Without a doubt, To Rococo Rot are an exception within the German music landscape. From 1995 until they broke up in 2014, the group around Robert Lippok, Ronald Lippok and Stefan Schneider researched a unique sound between electronic music, ambient, post-melancholy and the further development of a new, free music like krautrock. Pitchfork described their sound as "unmistakably digital, yet 100% human".
With releases on labels such as Kitty-Yo, City Slang and Mute Records as well as concerts world- wide, the band has built a remarkable reputation. The trio was invited three times by John Peel to record radio sessions in the BBC studios. Bureau B is pleased to make the recordings from these three sessions from the years 1997 and 1999 available on record for the first time, which, in addition to the live versions of selected album tracks, also contains exclusive, unreleased songs.
Pop music is just another word for: anything is possible. When people pursue happiness, freedom, sexual fulfillment, friendship and love, when they don't let depression and poverty and injustice and abuse and alienation stop them from communicating, then this sound we call pop is created. It rings out in the brightly lit Penny arcades of the late 19th century as well as in the dark rooms of a gay bar in present-day Berlin. On a stage in front of 25,000 people. In your bedroom when you were a kid. It just always sounds different - quieter, louder, fiercer, ordinary. Sometimes the sound is distorted beyond recognition, sometimes it hits you like lightning. And sometimes it´s yours alone and you don´t have to share it, like when Robert Lippok says that the greatest moment in his time in to rococo rot was when John Peel invited them to Liverpool to record the third of three Peel Sessions and they met him in person: "I felt like I was in a dream; I´m still very happy he invited us." And Ronald Lippok adds, almost tenderly, "When we listened to the show back home in the East, we fantasized about Peel announcing one of our band's tracks, even tried to imitate his voice: This is John Peel's radio show on BFBS..." Just when you're still some teenager in East Berlin, you blink twice and you're face to face with the person who´s been sending you a message in a bottle from another life, from real life, over and over again for years via medium wave (or was it FM?).
And isn't it strange anyway to imagine these ultra-short waves taking on the contours of a Roxy Music song, and actually and physically and somehow analogously pulsing through our bodies? Through Stefan Schneider´s body as well, who then called Düsseldorf home and who also happened to live in the British zone of the Federal Republic, where every Thursday late at night John Peel played records at the wrong speed and yet all was right in the world.
For a hundred years now, radio has been broadening our perception. Stefan Schneider: "I remember how the city names of the stations on the front of old radios magically teleported me to Belgrade, Strasbourg or London." Bill Burroughs grouses that language is a virus from outer space. Well, pop is definitely a mutation of this virus, complemented by rhythm and melody. And some people were infected very early on, like Robert Lippok: "Even when we were kids our radio had a tape recorder, so from the beginning we weren´t just listening but actively recording, arranging, categorizing music, creating order. Also fixing tangled cassette tapes." Pop on the radio actively invited the listener in; it was access to otherwise hidden treasure troves; a fragment of reality that was actually utopian. Of course, 99% of what was broadcast was crap, but like digging for gold, all the detritus doesn't dampen the joy of finding the nugget. Stefan Schneider: "When I first heard Bowie´s Sound and Vision, it was certainly no accident that such futuristic-sounding music didn´t seem to come from an earthly place, but found the human ear floating through the air, settling and changing in the body, sometimes disappearing from memory and suddenly reappearing, accompanied by the worry of not knowing if and when you would hear it again." But the conviction wormed its way into many a listener that it would be a damn good idea to try their hand at pop. Kreidler originated in the west, Ornament & Verbrechen in the east.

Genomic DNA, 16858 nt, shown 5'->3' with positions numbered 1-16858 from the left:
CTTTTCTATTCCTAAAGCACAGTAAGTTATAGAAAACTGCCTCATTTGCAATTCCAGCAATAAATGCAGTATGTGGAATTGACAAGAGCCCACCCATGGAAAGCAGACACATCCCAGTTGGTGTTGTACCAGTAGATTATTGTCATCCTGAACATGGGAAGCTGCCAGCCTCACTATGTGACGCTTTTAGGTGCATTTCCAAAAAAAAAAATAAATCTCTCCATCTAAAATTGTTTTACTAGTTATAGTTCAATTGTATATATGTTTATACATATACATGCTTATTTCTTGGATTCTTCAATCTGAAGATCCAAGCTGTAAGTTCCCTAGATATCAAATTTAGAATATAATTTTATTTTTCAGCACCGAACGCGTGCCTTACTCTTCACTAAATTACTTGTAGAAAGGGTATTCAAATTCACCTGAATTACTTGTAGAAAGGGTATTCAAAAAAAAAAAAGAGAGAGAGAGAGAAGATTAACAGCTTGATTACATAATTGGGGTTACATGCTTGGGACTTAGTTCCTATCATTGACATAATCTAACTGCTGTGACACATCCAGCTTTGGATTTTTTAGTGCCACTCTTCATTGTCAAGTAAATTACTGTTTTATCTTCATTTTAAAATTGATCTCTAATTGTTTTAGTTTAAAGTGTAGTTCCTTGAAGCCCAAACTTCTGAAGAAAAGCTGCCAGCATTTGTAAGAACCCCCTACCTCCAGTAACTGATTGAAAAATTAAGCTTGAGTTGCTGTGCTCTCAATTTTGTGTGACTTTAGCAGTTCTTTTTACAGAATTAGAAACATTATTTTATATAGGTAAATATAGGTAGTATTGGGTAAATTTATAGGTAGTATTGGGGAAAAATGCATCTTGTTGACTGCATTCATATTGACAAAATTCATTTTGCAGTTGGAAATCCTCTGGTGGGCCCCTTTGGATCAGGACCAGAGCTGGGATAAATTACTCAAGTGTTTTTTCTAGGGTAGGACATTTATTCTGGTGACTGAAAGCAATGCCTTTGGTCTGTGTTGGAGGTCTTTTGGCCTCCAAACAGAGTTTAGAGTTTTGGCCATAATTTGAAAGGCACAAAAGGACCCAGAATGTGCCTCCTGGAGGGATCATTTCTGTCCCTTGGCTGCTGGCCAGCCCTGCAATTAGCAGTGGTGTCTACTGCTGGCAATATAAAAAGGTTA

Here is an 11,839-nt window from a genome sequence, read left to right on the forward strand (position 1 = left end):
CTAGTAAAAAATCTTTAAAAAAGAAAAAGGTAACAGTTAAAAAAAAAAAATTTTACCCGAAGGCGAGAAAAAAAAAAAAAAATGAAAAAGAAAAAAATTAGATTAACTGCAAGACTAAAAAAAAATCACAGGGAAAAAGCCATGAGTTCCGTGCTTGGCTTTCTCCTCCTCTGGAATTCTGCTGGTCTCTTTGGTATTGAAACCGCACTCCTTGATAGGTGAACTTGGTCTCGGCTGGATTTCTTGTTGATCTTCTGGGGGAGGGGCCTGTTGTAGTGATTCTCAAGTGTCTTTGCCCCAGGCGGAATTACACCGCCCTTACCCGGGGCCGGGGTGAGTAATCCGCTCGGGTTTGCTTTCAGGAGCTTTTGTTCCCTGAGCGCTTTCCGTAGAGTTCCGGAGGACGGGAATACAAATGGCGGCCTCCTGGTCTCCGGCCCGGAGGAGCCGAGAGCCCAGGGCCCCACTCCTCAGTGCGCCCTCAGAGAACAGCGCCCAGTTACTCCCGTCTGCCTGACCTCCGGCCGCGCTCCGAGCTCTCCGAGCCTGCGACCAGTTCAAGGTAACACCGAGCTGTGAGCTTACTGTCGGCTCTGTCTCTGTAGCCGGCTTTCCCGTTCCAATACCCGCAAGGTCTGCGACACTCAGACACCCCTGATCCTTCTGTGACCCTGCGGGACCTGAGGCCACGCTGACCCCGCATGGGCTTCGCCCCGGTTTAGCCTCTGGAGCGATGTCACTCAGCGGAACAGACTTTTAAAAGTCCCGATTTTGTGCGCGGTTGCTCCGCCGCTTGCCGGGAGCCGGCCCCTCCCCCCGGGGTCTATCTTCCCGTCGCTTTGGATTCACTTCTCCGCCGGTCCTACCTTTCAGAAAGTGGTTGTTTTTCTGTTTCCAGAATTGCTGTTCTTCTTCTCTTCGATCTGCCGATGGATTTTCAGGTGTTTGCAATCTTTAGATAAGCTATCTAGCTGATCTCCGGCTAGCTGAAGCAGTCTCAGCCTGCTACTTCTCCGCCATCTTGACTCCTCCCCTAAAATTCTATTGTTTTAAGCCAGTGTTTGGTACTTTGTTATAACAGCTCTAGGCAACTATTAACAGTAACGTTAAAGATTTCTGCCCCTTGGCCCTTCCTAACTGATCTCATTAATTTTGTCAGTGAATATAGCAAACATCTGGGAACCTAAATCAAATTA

Robert Lippok describes the moment when things did a 180: "When we first started releasing records it was almost a shock to hear our own music on the radio." You walk through an invisible wall. You cause a membrane to pulsate. And finally in 1995, to rococo rot was the band whose music, in a kind of aesthetic feedback loop, also made a certain John Peel at the BBC and Daniel Miller at Mute Records sit up and take notice: "It was something new, something that sounded like it could only be done in Germany; and, as I discovered later, could only be done by guys who were born in the east of Germany in the days before the wall came down." And so, the three to rococo rot sessions united here with their to some extent exclusive Peel tracks (Glück, Esther, Glass), some recorded under intense time pressure, are testimonies to the intimate connection of three German musicians with the whole world, with pop, with the happiness that one possesses and that one shares. Pop without its means of production is inconceivable. And even in times when digital is king, we should consider ourselves lucky that this analog reality of sound, like radio waves, continues to pulsate through us. Karl Bruckmaier
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